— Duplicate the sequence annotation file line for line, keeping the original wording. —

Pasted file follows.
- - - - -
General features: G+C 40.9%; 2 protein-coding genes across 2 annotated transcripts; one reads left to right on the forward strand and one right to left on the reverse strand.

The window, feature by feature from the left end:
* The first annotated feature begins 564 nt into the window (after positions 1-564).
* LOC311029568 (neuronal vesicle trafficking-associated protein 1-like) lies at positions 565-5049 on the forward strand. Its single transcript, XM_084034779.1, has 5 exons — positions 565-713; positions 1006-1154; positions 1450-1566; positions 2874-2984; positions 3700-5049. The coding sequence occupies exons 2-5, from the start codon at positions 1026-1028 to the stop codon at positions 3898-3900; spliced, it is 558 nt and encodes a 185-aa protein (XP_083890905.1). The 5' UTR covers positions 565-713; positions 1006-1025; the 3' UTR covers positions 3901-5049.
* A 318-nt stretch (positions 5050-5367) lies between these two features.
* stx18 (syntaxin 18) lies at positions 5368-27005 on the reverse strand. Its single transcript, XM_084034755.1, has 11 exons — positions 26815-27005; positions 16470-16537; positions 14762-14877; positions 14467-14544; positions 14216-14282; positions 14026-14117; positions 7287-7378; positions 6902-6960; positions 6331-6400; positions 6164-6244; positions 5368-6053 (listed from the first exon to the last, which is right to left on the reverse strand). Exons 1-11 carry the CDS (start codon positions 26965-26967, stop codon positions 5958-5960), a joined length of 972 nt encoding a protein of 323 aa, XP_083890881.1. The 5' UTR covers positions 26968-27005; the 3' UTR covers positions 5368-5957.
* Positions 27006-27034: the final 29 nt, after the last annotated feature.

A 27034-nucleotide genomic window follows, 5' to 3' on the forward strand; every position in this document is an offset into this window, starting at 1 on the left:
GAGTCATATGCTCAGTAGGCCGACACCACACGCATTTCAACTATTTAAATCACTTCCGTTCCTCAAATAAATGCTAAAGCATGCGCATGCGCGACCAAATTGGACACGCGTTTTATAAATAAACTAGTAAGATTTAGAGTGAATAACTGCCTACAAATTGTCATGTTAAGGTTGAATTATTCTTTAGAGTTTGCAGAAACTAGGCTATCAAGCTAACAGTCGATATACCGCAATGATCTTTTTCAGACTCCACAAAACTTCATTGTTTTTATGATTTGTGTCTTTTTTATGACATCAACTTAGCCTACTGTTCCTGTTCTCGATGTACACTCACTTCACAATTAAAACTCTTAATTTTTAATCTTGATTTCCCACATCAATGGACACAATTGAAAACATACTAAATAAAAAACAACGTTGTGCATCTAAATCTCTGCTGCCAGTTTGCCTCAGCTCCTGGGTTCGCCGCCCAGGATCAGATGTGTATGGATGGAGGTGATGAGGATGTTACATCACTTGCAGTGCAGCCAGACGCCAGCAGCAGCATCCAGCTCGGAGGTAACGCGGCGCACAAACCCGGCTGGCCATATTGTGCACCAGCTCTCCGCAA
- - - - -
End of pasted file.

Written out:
General features: G+C 40.9%; 2 protein-coding genes across 2 annotated transcripts; one reads left to right on the forward strand and one right to left on the reverse strand.

The window, feature by feature from the left end:
* The first annotated feature begins 564 nt into the window (after positions 1-564).
* LOC311029568 (neuronal vesicle trafficking-associated protein 1-like) lies at positions 565-5049 on the forward strand. Its single transcript, XM_084034779.1, has 5 exons — positions 565-713; positions 1006-1154; positions 1450-1566; positions 2874-2984; positions 3700-5049. The coding sequence occupies exons 2-5, from the start codon at positions 1026-1028 to the stop codon at positions 3898-3900; spliced, it is 558 nt and encodes a 185-aa protein (XP_083890905.1). The 5' UTR covers positions 565-713; positions 1006-1025; the 3' UTR covers positions 3901-5049.
* A 318-nt stretch (positions 5050-5367) lies between these two features.
* stx18 (syntaxin 18) lies at positions 5368-27005 on the reverse strand. Its single transcript, XM_084034755.1, has 11 exons — positions 26815-27005; positions 16470-16537; positions 14762-14877; positions 14467-14544; positions 14216-14282; positions 14026-14117; positions 7287-7378; positions 6902-6960; positions 6331-6400; positions 6164-6244; positions 5368-6053 (listed from the first exon to the last, which is right to left on the reverse strand). Exons 1-11 carry the CDS (start codon positions 26965-26967, stop codon positions 5958-5960), a joined length of 972 nt encoding a protein of 323 aa, XP_083890881.1. The 5' UTR covers positions 26968-27005; the 3' UTR covers positions 5368-5957.
* Positions 27006-27034: the final 29 nt, after the last annotated feature.

A 27034-nucleotide genomic window follows, 5' to 3' on the forward strand; every position in this document is an offset into this window, starting at 1 on the left:
GAGTCATATGCTCAGTAGGCCGACACCACACGCATTTCAACTATTTAAATCACTTCCGTTCCTCAAATAAATGCTAAAGCATGCGCATGCGCGACCAAATTGGACACGCGTTTTATAAATAAACTAGTAAGATTTAGAGTGAATAACTGCCTACAAATTGTCATGTTAAGGTTGAATTATTCTTTAGAGTTTGCAGAAACTAGGCTATCAAGCTAACAGTCGATATACCGCAATGATCTTTTTCAGACTCCACAAAACTTCATTGTTTTTATGATTTGTGTCTTTTTTATGACATCAACTTAGCCTACTGTTCCTGTTCTCGATGTACACTCACTTCACAATTAAAACTCTTAATTTTTAATCTTGATTTCCCACATCAATGGACACAATTGAAAACATACTAAATAAAAAACAACGTTGTGCATCTAAATCTCTGCTGCCAGTTTGCCTCAGCTCCTGGGTTCGCCGCCCAGGATCAGATGTGTATGGATGGAGGTGATGAGGATGTTACATCACTTGCAGTGCAGCCAGACGCCAGCAGCAGCATCCAGCTCGGAGGTAACGCGGCGCACAAACCCGGCTGGCCATATTGTGCACCAGCTCTCCGCAA